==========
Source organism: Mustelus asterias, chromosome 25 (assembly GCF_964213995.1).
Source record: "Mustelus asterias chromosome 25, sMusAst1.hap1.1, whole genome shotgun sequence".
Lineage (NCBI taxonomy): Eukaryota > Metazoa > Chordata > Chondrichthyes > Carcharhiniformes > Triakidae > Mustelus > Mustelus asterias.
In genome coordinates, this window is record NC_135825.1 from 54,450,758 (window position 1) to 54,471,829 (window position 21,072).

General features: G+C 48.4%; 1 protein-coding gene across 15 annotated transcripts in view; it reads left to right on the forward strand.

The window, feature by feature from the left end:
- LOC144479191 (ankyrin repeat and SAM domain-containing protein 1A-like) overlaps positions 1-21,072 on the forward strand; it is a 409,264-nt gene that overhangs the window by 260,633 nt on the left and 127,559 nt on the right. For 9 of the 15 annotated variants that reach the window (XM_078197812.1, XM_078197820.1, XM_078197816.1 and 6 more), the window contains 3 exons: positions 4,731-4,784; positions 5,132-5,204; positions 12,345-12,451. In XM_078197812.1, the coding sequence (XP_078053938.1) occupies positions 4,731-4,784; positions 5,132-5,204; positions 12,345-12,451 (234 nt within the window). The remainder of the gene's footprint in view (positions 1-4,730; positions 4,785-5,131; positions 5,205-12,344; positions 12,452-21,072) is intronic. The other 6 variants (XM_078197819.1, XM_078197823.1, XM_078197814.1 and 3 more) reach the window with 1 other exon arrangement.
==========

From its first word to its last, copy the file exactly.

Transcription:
Source organism: Mustelus asterias, chromosome 25 (assembly GCF_964213995.1).
Source record: "Mustelus asterias chromosome 25, sMusAst1.hap1.1, whole genome shotgun sequence".
Lineage (NCBI taxonomy): Eukaryota > Metazoa > Chordata > Chondrichthyes > Carcharhiniformes > Triakidae > Mustelus > Mustelus asterias.
In genome coordinates, this window is record NC_135825.1 from 54,450,758 (window position 1) to 54,471,829 (window position 21,072).

General features: G+C 48.4%; 1 protein-coding gene across 15 annotated transcripts in view; it reads left to right on the forward strand.

The window, feature by feature from the left end:
- LOC144479191 (ankyrin repeat and SAM domain-containing protein 1A-like) overlaps positions 1-21,072 on the forward strand; it is a 409,264-nt gene that overhangs the window by 260,633 nt on the left and 127,559 nt on the right. For 9 of the 15 annotated variants that reach the window (XM_078197812.1, XM_078197820.1, XM_078197816.1 and 6 more), the window contains 3 exons: positions 4,731-4,784; positions 5,132-5,204; positions 12,345-12,451. In XM_078197812.1, the coding sequence (XP_078053938.1) occupies positions 4,731-4,784; positions 5,132-5,204; positions 12,345-12,451 (234 nt within the window). The remainder of the gene's footprint in view (positions 1-4,730; positions 4,785-5,131; positions 5,205-12,344; positions 12,452-21,072) is intronic. The other 6 variants (XM_078197819.1, XM_078197823.1, XM_078197814.1 and 3 more) reach the window with 1 other exon arrangement.